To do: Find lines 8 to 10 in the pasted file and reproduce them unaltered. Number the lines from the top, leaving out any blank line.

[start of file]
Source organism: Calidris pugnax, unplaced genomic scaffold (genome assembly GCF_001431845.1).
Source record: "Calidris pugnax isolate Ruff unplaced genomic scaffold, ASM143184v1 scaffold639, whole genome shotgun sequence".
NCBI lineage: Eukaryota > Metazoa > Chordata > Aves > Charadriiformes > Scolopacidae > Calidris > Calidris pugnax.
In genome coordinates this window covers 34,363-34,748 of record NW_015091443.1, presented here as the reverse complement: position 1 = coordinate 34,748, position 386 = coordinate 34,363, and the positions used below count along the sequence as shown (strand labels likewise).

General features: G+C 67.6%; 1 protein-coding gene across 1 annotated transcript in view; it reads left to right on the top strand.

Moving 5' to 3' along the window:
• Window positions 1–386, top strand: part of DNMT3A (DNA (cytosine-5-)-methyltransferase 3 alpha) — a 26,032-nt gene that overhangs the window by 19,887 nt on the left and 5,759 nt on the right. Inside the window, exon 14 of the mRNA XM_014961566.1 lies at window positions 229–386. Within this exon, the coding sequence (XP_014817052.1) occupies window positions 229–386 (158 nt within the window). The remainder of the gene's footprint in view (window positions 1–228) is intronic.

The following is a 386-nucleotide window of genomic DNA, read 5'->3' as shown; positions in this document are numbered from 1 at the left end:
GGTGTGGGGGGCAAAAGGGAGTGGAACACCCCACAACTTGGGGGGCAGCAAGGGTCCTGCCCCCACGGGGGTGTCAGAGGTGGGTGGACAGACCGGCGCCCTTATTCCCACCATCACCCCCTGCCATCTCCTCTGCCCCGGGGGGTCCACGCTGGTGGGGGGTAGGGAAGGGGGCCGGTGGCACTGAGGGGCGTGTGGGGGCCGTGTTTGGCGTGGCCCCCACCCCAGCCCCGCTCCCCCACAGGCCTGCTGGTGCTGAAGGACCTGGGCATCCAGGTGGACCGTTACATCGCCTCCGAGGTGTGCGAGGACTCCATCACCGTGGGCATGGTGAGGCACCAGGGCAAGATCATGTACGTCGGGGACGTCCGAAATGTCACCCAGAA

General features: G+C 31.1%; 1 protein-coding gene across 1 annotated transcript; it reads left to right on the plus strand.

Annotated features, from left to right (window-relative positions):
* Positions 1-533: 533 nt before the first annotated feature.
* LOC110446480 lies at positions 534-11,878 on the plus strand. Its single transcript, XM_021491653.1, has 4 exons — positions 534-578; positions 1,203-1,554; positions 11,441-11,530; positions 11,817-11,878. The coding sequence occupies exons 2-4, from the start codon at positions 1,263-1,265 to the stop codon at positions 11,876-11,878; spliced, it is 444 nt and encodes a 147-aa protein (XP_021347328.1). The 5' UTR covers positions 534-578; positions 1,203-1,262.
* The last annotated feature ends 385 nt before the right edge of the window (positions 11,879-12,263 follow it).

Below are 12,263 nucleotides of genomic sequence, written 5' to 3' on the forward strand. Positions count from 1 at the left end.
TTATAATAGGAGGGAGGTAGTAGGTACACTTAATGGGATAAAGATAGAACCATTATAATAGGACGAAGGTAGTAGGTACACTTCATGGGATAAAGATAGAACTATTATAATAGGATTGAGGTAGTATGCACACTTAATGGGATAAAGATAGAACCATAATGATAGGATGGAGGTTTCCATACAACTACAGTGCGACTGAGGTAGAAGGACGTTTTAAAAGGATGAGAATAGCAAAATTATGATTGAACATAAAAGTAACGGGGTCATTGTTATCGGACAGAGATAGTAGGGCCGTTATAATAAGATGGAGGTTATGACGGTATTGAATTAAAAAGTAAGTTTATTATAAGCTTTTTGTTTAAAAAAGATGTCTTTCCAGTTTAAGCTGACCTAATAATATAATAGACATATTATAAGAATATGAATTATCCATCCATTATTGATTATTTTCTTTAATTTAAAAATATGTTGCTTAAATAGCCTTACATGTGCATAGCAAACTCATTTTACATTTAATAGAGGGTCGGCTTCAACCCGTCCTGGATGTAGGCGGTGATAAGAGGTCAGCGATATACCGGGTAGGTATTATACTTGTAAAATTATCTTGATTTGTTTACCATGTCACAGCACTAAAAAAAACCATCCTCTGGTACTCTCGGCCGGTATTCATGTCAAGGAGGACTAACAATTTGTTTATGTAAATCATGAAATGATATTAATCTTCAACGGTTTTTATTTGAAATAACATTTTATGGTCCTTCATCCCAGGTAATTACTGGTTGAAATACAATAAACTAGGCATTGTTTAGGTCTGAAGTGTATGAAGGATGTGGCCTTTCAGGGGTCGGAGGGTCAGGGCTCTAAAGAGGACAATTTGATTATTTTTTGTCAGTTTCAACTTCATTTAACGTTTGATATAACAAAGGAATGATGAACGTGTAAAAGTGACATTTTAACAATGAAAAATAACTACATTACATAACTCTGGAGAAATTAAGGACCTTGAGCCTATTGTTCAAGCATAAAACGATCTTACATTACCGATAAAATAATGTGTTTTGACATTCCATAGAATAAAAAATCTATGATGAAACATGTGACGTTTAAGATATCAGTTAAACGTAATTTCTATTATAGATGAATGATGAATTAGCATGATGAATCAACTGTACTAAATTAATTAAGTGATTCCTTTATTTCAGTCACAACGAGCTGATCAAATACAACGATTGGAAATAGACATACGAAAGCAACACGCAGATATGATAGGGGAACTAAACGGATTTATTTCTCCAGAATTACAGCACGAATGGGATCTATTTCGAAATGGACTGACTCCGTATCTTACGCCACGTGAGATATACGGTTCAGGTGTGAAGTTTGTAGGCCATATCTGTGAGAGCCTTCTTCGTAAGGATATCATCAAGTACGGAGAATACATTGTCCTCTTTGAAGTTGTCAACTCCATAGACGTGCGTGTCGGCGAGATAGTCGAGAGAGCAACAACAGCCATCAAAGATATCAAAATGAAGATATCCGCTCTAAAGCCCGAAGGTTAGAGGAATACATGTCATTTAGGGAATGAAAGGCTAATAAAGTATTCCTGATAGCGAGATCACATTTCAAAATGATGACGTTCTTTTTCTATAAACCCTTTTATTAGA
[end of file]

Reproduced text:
The following is a 386-nucleotide window of genomic DNA, read 5'->3' as shown; positions in this document are numbered from 1 at the left end:
GGTGTGGGGGGCAAAAGGGAGTGGAACACCCCACAACTTGGGGGGCAGCAAGGGTCCTGCCCCCACGGGGGTGTCAGAGGTGGGTGGACAGACCGGCGCCCTTATTCCCACCATCACCCCCTGCCATCTCCTCTGCCCCGGGGGGTCCACGCTGGTGGGGGGTAGGGAAGGGGGCCGGTGGCACTGAGGGGCGTGTGGGGGCCGTGTTTGGCGTGGCCCCCACCCCAGCCCCGCTCCCCCACAGGCCTGCTGGTGCTGAAGGACCTGGGCATCCAGGTGGACCGTTACATCGCCTCCGAGGTGTGCGAGGACTCCATCACCGTGGGCATGGTGAGGCACCAGGGCAAGATCATGTACGTCGGGGACGTCCGAAATGTCACCCAGAA

General features: G+C 31.1%; 1 protein-coding gene across 1 annotated transcript; it reads left to right on the plus strand.